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Learned Helplessness – Identifying and Understanding it to Eliminate Depression!

01 Jan

In the “Learned Helplessness Banishment” trilogy…
Read the first post (to understand the Concept of Learned Helplessness), and the third and final post (to establish a process of change and overcome Learned Helplessness). This is the second post in the series.

Understanding an attitude isn’t easy and identifying it in someone else could be simpler than identifying it in yourself. If you look at “learned helplessness,” this attitude borders on belief. You begin to “believe” that you are helpless due to external factors, and that you can’t do anything about it. “What is, is and so it will remain,” becomes your mantra – your justification for feeling helpless. This feeling then leads to depression.


Photo by P0psicle

Depression is characterized by a mental state where you feel worthless and trapped. Obviously this mental state can only reinforce your feeling of helplessness. Thus, the situation becomes really difficult. What feeds upon itself to grow, can grow endlessly.

The first step towards vanquishing the demon of depression along with its mistress, the learned helplessness; is to “understand” (very cognitively and not at all emotionally) that the feeling of helplessness is an illusion. It isn’t real, as it is not supported by a physical inability to achieve what you want. This excellent post by Lex manifests this stage of learning to recognize and understand learned helplessness.

Lex did a self-analysis and realized that the “I can’t” attitude towards improving her health could be weeded out, because there was no real (root) cause supporting it. I realize that this step may be easy for some individuals (because their locus of control is more internal – they feel that they can control the outcomes of a situation) than some others (who have an external locus of control and who feel that external factors are more potent and they have a strong bearing on the outcome of a situation.)

As you read through this post, your mind will shift gears and go into high-drive. For example, you will probably say “learned helplessness? Big deal. I already know about it – but what I feel is much deeper.” Ask yourself whether your defense isn’t a result of the phenomenon itself.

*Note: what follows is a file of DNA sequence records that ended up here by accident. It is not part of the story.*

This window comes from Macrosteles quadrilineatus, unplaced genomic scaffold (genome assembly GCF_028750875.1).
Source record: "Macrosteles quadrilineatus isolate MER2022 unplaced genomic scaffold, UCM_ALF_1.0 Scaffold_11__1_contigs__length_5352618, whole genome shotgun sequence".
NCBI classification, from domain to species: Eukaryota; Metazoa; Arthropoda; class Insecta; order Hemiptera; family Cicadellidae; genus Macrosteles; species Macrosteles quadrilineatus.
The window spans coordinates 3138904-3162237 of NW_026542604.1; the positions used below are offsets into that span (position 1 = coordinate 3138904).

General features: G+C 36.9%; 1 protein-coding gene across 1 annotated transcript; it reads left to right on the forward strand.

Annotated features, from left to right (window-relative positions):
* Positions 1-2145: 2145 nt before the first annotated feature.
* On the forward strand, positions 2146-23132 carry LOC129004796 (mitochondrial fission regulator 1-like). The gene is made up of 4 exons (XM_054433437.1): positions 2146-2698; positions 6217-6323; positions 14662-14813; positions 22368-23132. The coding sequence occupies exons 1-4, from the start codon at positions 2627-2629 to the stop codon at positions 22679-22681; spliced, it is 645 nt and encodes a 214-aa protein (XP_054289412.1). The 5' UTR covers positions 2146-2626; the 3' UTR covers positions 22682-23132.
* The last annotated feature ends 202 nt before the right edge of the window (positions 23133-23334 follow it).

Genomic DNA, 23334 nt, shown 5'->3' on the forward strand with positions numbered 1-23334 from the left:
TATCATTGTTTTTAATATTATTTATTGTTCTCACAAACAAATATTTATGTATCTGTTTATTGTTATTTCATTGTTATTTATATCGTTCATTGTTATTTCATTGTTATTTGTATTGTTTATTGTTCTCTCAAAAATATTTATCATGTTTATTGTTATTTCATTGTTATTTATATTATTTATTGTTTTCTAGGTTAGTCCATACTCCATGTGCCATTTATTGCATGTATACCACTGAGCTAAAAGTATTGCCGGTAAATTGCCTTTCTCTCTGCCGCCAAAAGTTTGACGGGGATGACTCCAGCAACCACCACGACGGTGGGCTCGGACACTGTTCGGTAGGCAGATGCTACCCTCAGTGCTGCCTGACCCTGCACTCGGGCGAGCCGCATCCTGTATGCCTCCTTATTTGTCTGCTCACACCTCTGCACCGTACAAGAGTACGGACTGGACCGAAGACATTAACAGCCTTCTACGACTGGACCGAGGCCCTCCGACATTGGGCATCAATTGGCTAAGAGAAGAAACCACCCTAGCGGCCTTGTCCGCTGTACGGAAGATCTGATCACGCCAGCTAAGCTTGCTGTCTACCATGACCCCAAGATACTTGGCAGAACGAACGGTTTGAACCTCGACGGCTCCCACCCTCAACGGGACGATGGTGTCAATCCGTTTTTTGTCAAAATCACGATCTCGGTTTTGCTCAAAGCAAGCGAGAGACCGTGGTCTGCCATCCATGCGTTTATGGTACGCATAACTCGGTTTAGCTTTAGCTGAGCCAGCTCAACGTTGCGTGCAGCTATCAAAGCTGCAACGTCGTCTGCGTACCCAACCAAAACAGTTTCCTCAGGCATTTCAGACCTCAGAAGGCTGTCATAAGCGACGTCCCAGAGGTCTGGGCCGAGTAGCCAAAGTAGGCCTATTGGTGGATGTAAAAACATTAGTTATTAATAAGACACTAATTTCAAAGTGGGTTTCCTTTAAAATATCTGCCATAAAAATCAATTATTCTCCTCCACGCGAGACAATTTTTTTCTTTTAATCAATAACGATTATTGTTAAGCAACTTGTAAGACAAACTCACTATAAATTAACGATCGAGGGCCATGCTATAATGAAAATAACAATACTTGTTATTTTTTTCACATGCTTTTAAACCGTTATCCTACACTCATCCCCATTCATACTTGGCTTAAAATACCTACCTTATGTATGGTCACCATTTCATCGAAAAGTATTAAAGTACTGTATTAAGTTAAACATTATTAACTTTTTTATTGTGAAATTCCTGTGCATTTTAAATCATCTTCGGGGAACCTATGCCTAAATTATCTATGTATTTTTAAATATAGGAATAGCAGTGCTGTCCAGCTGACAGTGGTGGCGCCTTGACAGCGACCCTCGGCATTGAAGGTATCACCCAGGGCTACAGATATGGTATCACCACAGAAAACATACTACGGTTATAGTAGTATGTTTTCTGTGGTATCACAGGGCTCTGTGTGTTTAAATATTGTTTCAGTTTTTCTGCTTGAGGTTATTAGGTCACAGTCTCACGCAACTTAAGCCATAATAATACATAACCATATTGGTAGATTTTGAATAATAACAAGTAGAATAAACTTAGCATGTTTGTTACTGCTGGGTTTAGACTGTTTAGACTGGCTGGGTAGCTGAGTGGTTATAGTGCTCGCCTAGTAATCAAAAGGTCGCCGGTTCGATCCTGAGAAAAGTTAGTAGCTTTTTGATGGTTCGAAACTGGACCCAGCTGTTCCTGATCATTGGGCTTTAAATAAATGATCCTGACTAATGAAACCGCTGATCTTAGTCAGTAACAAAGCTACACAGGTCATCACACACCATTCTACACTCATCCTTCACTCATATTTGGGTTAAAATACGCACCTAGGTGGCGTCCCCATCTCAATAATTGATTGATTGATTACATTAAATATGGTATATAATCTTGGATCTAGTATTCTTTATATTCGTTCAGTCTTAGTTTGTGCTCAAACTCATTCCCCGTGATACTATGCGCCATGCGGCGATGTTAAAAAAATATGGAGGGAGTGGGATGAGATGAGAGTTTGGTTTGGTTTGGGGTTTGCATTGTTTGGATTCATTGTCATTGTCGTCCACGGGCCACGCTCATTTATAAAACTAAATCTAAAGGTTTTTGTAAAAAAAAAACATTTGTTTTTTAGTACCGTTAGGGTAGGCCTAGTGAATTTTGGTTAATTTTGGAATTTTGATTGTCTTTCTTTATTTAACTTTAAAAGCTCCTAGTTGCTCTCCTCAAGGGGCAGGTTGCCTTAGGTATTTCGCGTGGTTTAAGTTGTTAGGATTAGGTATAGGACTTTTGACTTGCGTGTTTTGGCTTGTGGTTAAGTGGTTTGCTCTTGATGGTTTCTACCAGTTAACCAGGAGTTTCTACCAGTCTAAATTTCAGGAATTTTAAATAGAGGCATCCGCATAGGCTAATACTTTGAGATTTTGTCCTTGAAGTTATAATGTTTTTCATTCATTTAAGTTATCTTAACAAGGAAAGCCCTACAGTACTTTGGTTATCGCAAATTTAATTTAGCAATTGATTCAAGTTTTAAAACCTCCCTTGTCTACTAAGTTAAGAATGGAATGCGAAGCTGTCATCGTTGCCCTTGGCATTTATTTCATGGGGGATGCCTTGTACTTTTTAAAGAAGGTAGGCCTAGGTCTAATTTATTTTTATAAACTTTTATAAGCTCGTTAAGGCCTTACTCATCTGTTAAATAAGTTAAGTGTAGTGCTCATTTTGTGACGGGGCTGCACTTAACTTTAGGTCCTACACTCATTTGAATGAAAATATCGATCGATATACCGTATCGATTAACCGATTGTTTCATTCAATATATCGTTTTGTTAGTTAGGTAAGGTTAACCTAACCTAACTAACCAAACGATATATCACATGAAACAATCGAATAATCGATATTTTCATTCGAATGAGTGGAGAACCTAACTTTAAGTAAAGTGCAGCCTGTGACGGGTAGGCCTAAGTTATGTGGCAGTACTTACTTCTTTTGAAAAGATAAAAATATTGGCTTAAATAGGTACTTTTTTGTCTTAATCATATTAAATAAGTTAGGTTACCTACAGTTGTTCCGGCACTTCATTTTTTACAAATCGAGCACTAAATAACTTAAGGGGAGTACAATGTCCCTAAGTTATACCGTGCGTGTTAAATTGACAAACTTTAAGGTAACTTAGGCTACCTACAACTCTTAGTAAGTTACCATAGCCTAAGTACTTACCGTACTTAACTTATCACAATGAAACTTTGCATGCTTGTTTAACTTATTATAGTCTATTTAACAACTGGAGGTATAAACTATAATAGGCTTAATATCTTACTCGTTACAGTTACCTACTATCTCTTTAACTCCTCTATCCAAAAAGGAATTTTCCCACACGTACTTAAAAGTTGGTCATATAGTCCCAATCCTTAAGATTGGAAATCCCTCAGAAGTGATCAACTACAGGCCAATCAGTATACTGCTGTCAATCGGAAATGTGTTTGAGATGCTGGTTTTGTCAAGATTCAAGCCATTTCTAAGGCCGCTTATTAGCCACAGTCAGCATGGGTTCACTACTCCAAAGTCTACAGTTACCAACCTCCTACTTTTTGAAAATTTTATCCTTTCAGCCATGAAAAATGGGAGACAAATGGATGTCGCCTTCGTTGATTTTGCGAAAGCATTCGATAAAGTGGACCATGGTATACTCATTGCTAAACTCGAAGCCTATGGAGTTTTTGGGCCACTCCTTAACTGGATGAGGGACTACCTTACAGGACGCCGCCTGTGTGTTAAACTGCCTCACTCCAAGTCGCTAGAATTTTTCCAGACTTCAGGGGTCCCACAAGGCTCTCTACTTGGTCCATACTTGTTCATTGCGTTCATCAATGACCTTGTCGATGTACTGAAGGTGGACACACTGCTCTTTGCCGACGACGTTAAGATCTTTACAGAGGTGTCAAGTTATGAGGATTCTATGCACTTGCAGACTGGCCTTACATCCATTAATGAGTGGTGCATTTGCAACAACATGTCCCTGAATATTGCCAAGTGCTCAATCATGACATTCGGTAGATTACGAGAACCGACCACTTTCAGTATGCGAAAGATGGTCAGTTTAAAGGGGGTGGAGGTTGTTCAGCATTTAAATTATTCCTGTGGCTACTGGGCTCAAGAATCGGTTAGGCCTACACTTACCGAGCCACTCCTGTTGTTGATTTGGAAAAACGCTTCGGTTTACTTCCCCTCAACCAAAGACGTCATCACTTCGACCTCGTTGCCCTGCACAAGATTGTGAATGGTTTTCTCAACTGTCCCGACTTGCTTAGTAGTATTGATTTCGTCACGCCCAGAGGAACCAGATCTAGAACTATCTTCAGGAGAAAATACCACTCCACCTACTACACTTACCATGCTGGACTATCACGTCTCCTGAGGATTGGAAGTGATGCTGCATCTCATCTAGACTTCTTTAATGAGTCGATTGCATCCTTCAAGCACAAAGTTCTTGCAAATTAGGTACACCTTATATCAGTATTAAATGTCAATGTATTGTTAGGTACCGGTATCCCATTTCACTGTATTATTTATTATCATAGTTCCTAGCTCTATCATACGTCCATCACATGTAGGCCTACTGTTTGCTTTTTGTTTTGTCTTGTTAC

Here’s an example:
“I don’t think I can drive, I am clumsy.” However, a closer look reveals that I can’t be qualified as clumsy. I don’t break things often and only rarely smash my little toe against the open door. And nobody I know has that clean a record that I expect of myself before I begin to learn how to drive.”

Now I tell myself (and others, who might be interested,) “I know I am clumsy and don’t tell me that I am not. There are other examples of my clumsiness too. I can’t risk my life and the life of others – just so that I may drive. I am clumsy – I am one in a million (because million minus one can drive,)”...and so on and so forth.

The good news is – driving is no big deal. So I can revel in not driving without experiencing drastic consequences. But then there are certain big deals too.

Let me illustrate:

  • I can’t do Math (Science, English, Geography…you name it.)>>>Result: Poor Grades
  • I can’t cook (And I can’t understand how the best chefs in this world are men?)>>>Result: Poor Health
  • I can’t exercise (I don’t have the time.) >>>Result: Poor Health
  • I can’t find a job (People don’t want my skills.) >>>Result: Low Income
  • I can’t write (I speak well – and my job needed spoken language proficiency) >>>Result: Reduction in possible career opportunities
  • I can’t make friends (Nobody likes me.) >>>Result: Loneliness
  • I can’t do anything (Everyone hates me, I don’t have a job, I can’t quit smoking)>>>Result: A lack of interest in life and thoughts of suicide.

Review the results. They all lead to depression, and they all have their origins in “learned helplessness” or unsupported “I can’ts”

All these are big deals! They impact us, and they impact our loved ones. I recommend that you first identify the symptoms (you can see them in the “Results” of the above list – such as Poor Grades, Low Income, Loneliness and so on.) Then figure out why you aren’t taking steps to remove those symptoms. If you find yourself giving “external factors” as excuses, you are suffering from Learned Helplessness in that arena.

If you have identified the problem, you are now ready to oust it from your life. In the next post, I put forth my thoughts on how we can “unlearn” learned helplessness, and lead a happier, more fulfilling life.

Additional References:
Belief” for understanding the concept of Belief.

In the “Learned Helplessness Banishment” trilogy…
Read the first post (to understand the Concept of Learned Helplessness), and the third and final post (to establish a process of change and overcome Learned Helplessness). This is the second post in the series.

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